I wasn't sure what to expect from Contender #2.  The displays at the Borders Cafe are festive, but there was little to show for what 'sugar and spice' is.  Nutmeg?  Pumpkin pie spice?  Cinnamon?  Though I opted out for the extras, I will say that Borders makes a pretty drink.  Without the cloud of whipped cream, my drink looked like a standard latte.  That changed when I took a sip.

The Sugar and Spice latte has a fairly light aroma that becomes much more pronounced after the first sip.  And it tastes exactly like the name: there's sweetness, maybe like a dark brown sugar, and a lot of the spices I associate with the holiday. Nutmeg. Cloves. Cinnamon.  In fact, it almost reminded me of eggnog, only it wasn't as thick.  The sweetness was definitely not cloying, and it made the drink taste richer -- more so than the average skim latte.

I didn't record the prices this round, but they were comparable - Starbucks and SB/Borders are big chains, and their prices are pretty standard across the city.

When enjoyment is factored in, though, things change.  I had to choke the first half of the Gingerbread latte down.  After that, it became a little easier to drink, but not enjoyable.  In contrast, I really enjoyed the Sugar and Spice latte from Borders.  It was pleasantly sweet, but not too much, and tasted like an indulgence even though it was a slimmed-down version.

So the winner is.... Sugar and Spice Latte from Borders!

Next Week: Seasonal Bagel Death Match.  Without the Death part.

Food versus Food Friday: About

Welcome to a new weekly segment on SwimWriteRun: 

Food versus Food (FvF) Friday!

I know.  You can be excited.  The cheers are nice.  Ok...  Stop clapping now.

Now, I know what you may be thinking.  FvF?  What is that?  Are you confused and trying to do something like Man Versus Food?

Answer: No.  That guy is crazy.  There are lots of foods out there that could beat me.  Maybe.

Instead, I'm going to sample and compare foods from all around my usual stomping grounds (this is mostly Howard County).  I will select two similar items from different places, try each, and blog about them.  I might even declare a winner.

Here are the rules:

  • Items must be similar (ie, two salads; two bagels; two chicken sandwiches, etc)
  • If substitutions are made, they must be noted
  • Food should be reviewed on how it looks, smells, and tastes.
  • Prices and serving size should be recorded
  • Overall win is based on both tastiness and value

Sadly, there will be no cage match.

If you have any suggestions for contenders, please feel free to leave them in the comments, tweet me, or drop me an email!


Censure? Are you sure?

Ok blogreaders, it's time to talk about something I haven't brought up much on SwimWriteRun.  Let's get political.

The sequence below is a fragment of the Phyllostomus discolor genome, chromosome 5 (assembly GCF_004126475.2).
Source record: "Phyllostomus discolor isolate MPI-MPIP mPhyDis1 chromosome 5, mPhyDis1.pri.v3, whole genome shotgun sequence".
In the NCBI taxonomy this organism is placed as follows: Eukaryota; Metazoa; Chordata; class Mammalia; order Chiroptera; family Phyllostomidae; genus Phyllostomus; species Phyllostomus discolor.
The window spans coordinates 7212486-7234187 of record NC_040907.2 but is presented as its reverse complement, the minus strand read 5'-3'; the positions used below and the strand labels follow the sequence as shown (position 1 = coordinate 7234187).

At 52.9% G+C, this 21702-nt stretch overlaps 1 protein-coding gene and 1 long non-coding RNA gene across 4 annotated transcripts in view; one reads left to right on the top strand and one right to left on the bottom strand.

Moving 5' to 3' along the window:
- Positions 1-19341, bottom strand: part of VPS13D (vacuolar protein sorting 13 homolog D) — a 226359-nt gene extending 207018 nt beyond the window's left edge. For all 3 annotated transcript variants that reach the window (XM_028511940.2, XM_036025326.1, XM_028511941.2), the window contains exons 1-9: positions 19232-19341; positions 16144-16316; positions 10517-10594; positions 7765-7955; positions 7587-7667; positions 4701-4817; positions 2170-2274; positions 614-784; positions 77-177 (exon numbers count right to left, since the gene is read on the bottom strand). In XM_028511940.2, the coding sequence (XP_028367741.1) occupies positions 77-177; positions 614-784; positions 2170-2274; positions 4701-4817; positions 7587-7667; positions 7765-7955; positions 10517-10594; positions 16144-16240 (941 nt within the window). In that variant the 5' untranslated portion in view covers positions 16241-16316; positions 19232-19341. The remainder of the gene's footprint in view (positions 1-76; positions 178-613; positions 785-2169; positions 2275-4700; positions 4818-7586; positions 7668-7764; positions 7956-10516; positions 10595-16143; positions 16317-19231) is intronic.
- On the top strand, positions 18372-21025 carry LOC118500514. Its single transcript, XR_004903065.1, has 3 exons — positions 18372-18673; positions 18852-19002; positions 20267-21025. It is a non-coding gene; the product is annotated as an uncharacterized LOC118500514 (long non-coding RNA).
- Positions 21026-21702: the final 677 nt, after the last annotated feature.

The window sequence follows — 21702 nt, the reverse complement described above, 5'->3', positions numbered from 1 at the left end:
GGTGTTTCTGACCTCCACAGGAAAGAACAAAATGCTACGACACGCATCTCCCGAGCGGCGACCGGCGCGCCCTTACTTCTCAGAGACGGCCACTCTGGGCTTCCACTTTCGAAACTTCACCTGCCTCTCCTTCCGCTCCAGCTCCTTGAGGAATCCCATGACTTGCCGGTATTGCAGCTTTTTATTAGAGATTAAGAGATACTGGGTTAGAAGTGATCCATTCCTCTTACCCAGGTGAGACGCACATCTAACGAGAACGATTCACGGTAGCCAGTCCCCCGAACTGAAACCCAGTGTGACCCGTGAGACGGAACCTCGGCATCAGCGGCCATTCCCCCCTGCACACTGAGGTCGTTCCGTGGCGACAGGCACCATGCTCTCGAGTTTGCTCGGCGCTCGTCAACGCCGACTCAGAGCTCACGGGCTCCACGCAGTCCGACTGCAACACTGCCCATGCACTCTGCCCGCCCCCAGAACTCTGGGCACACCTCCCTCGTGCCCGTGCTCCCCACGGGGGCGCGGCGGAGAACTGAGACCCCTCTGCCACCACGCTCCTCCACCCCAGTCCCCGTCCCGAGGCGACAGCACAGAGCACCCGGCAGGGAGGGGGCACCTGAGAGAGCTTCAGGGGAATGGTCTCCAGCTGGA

(You're welcome.)
(Yes, I know they're British.  It was way better than the American vid I found.)

So, Charlie Rangel has been in the news a lot recently. Congressman Rangel, recently re-elected, is a 40-year veteran of the Senate who was, until March, Chairman of the influential Ways and Means Committee in the House.  He has been under investigation for violations since 2008. 

In case you're not familiar with the case, the formal hearing by the House Ethics Committee began in November to investigate several alleged ethics violations.  Rangel was accused of multiple violations, including failure to fully report and disclose income/assets and improperly using his position to raise money for private parties. Shortly after the trial convened, he was found guilty of all but one original count (11 of 12, since 2 of the original 13 were combined). His leadership of the Ways and Means Committee, which influences tax law, is especially significant with relation to his violation of those same tax laws.

Rangel argued that he was unable to properly mount a defense because he could not retain his lawyers, who had to date collected roughly $2 million in fees.  

I'm actually not blogging to debate whether he was guilty or not.  What I've been thinking about is the consequences.

I'm not a lawyer, so I can't speak to the legality of what Rangel did.  There do not seem to be criminal charges pending, which is interesting.  I did listen to an interview where one expert pointed out that private citizens who make omissions on tax forms (within a certain extent) are often given the opportunity to pay restitution to the IRS.  They're not automatically sent to jail.  This touches lightly on another debate: should political figures be held to a stricter standard than private citizens?  

I'm also not sure if Rangel's use of Congressional letterhead to raise money for a private party through which he received some benefit walks the fine line between unethical and illegal.  Another possible factor is that a criminal conviction would require evidence that Rangel acted deliberately with criminal intent. 

There seem to be a range of consequences when a member of Congress is found in violation of ethical policies.  The most mild is a letter of reprimand, the most extreme, expulsion.  One possible outcome for Rangel is censure.